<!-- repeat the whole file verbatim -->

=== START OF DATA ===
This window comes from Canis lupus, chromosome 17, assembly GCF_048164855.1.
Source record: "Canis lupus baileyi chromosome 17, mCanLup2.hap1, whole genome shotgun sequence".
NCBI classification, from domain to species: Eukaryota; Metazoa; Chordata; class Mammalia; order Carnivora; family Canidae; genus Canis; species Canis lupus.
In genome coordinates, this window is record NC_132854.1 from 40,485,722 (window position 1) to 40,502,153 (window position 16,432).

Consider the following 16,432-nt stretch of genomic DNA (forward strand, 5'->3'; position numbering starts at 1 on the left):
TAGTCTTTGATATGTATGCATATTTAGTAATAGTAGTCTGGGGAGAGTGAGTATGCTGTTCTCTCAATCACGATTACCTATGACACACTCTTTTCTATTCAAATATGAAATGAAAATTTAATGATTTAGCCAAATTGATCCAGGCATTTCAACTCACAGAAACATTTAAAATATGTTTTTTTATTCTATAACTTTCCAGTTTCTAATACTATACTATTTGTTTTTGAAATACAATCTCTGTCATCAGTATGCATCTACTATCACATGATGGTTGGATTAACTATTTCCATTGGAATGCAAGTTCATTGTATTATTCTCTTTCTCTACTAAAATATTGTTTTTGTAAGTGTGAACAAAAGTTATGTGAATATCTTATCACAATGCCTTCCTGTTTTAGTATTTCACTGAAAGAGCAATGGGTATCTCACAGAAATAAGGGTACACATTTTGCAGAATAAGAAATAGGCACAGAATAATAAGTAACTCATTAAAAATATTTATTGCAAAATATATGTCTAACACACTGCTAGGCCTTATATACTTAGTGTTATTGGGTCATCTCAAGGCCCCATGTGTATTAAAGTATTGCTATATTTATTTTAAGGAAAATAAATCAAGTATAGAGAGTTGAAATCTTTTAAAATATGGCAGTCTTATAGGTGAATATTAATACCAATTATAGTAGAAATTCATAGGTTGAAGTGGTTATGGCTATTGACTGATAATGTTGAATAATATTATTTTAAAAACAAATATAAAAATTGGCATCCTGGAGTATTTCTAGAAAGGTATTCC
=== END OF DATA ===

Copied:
This window comes from Canis lupus, chromosome 17, assembly GCF_048164855.1.
Source record: "Canis lupus baileyi chromosome 17, mCanLup2.hap1, whole genome shotgun sequence".
NCBI classification, from domain to species: Eukaryota; Metazoa; Chordata; class Mammalia; order Carnivora; family Canidae; genus Canis; species Canis lupus.
In genome coordinates, this window is record NC_132854.1 from 40,485,722 (window position 1) to 40,502,153 (window position 16,432).

Consider the following 16,432-nt stretch of genomic DNA (forward strand, 5'->3'; position numbering starts at 1 on the left):
TAGTCTTTGATATGTATGCATATTTAGTAATAGTAGTCTGGGGAGAGTGAGTATGCTGTTCTCTCAATCACGATTACCTATGACACACTCTTTTCTATTCAAATATGAAATGAAAATTTAATGATTTAGCCAAATTGATCCAGGCATTTCAACTCACAGAAACATTTAAAATATGTTTTTTTATTCTATAACTTTCCAGTTTCTAATACTATACTATTTGTTTTTGAAATACAATCTCTGTCATCAGTATGCATCTACTATCACATGATGGTTGGATTAACTATTTCCATTGGAATGCAAGTTCATTGTATTATTCTCTTTCTCTACTAAAATATTGTTTTTGTAAGTGTGAACAAAAGTTATGTGAATATCTTATCACAATGCCTTCCTGTTTTAGTATTTCACTGAAAGAGCAATGGGTATCTCACAGAAATAAGGGTACACATTTTGCAGAATAAGAAATAGGCACAGAATAATAAGTAACTCATTAAAAATATTTATTGCAAAATATATGTCTAACACACTGCTAGGCCTTATATACTTAGTGTTATTGGGTCATCTCAAGGCCCCATGTGTATTAAAGTATTGCTATATTTATTTTAAGGAAAATAAATCAAGTATAGAGAGTTGAAATCTTTTAAAATATGGCAGTCTTATAGGTGAATATTAATACCAATTATAGTAGAAATTCATAGGTTGAAGTGGTTATGGCTATTGACTGATAATGTTGAATAATATTATTTTAAAAACAAATATAAAAATTGGCATCCTGGAGTATTTCTAGAAAGGTATTCC